The Whittier Cafe, a cultural hub in Denver owned by Millete Birhanemaskel, was vandalized by someone with a racist message sometime between closing Tuesday night and opening Wednesday morning, according to a cafe employee. He said that the words “F—ing N—–s” were discovered scrawled on a railing near the front door in the morning.
The cafe at 1710 E. 25th Ave. hosts Sunday Ethiopian coffee ceremonies; Africanda, a conversation group about the relationship between Africans and African Americans; a black mothers’ breastfeeding group and other events for and by Denver’s black community.
“Whittier Cafe is an example of what works in community,” said Jeff Fard, who is married to Birhanemaskel. He is also founder and director of Brother Jeff’s Cultural Center in Five Points. “You have a neighborhood that has embraced diversity, you have neighbors that do not tolerate any forms of racism. This is not an issue of just black people being upset. This has upset the entire community.”
A city employee had arrived by noon Wednesday to photograph and begin the process of removing the graffiti.
Birhanemaskel first heard the news via a text message from a patron that was shaken up by the words scribbled on the railing.
“I just start crying, I’m like, ‘Really?,’ which was stupid because you are what you answer to, and I don’t answer to that, but it was too close to home, you know what I mean,” said Birhanemaskel.
She said she’s uncomfortable with what displays of hatred like this can mean on a physical level, especially for her employees, many of whom are young women.
For the last several months, she said, there had been a man harassing the shop and making disparaging remarks about the cafe being owned by a minority woman. He also showed up at the scene of the vandalism on Wednesday and made jokes like, “Do you think you’ll get the publicity you want now?” and “Maybe Al Sharpton will come down.”Birhanemaskel said she then saw him circle the block several times making her more wary of his mental state.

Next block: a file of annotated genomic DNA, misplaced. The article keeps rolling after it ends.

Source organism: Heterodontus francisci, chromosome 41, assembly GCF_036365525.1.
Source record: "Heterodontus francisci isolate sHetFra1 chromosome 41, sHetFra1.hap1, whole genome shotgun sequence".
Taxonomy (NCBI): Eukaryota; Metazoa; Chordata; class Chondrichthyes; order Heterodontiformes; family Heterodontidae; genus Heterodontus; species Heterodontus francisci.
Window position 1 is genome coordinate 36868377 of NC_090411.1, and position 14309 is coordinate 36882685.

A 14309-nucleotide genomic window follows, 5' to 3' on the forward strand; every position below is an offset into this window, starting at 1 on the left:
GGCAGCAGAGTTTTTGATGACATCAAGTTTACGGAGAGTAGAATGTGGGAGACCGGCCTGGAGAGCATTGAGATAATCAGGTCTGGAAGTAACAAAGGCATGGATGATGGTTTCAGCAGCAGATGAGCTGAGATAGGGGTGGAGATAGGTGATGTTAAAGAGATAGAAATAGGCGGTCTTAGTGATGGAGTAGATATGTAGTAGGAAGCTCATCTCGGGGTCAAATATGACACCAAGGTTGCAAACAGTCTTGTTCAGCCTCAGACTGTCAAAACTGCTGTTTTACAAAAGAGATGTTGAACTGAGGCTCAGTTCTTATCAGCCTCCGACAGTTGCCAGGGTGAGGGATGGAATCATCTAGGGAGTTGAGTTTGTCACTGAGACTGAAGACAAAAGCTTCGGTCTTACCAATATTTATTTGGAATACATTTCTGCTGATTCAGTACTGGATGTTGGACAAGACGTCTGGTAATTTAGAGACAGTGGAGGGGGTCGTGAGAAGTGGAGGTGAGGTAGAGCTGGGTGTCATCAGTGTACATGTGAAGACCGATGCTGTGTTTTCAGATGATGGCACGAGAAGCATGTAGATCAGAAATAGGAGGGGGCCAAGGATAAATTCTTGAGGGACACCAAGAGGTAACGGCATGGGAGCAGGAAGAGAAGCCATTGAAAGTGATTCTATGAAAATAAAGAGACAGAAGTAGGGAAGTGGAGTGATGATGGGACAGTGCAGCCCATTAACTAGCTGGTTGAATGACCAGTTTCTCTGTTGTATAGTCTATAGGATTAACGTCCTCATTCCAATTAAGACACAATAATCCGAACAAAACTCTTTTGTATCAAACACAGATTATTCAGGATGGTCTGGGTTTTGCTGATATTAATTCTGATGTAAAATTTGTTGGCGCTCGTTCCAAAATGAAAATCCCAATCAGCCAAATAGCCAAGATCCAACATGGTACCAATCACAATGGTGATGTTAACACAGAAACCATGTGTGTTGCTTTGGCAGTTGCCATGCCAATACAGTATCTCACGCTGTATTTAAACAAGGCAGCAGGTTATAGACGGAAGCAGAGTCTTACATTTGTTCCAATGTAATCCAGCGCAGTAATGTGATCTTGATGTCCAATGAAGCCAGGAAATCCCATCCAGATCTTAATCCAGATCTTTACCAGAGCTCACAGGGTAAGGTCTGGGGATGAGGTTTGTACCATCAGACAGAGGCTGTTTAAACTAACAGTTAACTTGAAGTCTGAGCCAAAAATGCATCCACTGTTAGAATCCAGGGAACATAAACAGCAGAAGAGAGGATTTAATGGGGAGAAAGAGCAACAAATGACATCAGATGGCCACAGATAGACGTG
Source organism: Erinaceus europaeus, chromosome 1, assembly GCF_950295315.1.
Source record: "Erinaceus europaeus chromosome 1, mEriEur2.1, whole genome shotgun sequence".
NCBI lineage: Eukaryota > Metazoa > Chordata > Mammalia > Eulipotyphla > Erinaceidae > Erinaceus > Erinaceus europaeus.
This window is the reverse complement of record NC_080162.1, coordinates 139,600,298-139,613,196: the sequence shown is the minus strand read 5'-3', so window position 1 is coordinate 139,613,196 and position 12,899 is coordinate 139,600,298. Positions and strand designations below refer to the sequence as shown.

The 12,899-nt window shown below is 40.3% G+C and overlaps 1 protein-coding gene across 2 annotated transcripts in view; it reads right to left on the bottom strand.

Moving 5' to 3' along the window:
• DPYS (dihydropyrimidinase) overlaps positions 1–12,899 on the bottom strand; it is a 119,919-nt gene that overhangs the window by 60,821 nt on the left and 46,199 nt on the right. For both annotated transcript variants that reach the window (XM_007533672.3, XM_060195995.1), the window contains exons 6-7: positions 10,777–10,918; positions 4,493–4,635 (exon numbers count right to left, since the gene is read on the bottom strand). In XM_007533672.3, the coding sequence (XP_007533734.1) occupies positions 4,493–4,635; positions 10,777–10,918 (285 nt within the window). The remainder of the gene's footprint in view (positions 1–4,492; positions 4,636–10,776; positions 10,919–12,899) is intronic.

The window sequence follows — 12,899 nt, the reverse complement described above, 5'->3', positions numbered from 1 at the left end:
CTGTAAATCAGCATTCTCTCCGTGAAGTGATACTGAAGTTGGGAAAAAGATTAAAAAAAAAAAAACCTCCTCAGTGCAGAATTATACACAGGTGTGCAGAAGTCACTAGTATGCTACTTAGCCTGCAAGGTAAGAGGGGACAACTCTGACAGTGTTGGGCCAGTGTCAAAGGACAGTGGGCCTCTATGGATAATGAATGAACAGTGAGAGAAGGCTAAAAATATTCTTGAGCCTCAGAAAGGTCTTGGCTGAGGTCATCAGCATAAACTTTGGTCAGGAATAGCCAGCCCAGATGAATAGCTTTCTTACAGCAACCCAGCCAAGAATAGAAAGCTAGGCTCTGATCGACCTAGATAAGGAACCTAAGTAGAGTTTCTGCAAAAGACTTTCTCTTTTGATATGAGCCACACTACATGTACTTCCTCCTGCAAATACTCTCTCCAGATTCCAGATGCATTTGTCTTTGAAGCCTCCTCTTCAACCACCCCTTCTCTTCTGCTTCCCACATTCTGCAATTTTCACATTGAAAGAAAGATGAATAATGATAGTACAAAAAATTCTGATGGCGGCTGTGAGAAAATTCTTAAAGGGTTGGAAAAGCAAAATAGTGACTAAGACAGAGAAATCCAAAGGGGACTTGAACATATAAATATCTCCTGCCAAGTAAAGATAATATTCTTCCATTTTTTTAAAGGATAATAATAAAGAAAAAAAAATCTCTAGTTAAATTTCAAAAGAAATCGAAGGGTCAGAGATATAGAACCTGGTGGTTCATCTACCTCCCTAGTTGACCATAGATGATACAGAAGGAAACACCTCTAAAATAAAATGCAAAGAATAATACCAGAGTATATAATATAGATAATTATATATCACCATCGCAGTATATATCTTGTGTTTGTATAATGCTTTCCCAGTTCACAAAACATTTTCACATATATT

“It still is a little nerve-wracking. We have young women who open the shop at six in the morning and leave at eight at night, and if somebody’s got that kind of watch on our place, that’s really uncomfortable,” she said.
She thinks that the current tense racial and political environment — and changes in the Whittier neighborhood — may have emboldened the vandal, saying that people may have been thinking these things for years.
“This used to be a black neighborhood, the only place African Americans could buy property at one point, and that’s obviously changing now as the neighborhood becomes more and more gentrified,” she said. “Even though we have a diverse clientele, we all share a common theme of justice so yeah, maybe 60 percent of our clients are not people of color, but we all share that theme so it’s a peaceful, activist-oriented social justice oriented place.”
She doesn’t feel like this incident will change anything about how the shop operates.
“Being a business, being people of color in a neighborhood where we’re losing ground, it’s nice, it feels like an anchor, kind of a safe space for people and we’re going to continue that, we’re not going anywhere.”
Thursday evening at 6 p.m. community members will be gathering at Whittier Cafe to show support for the shop.
This is a developing story and will be updated. Kevin J. Beaty and Dave Burdick contributed to this report.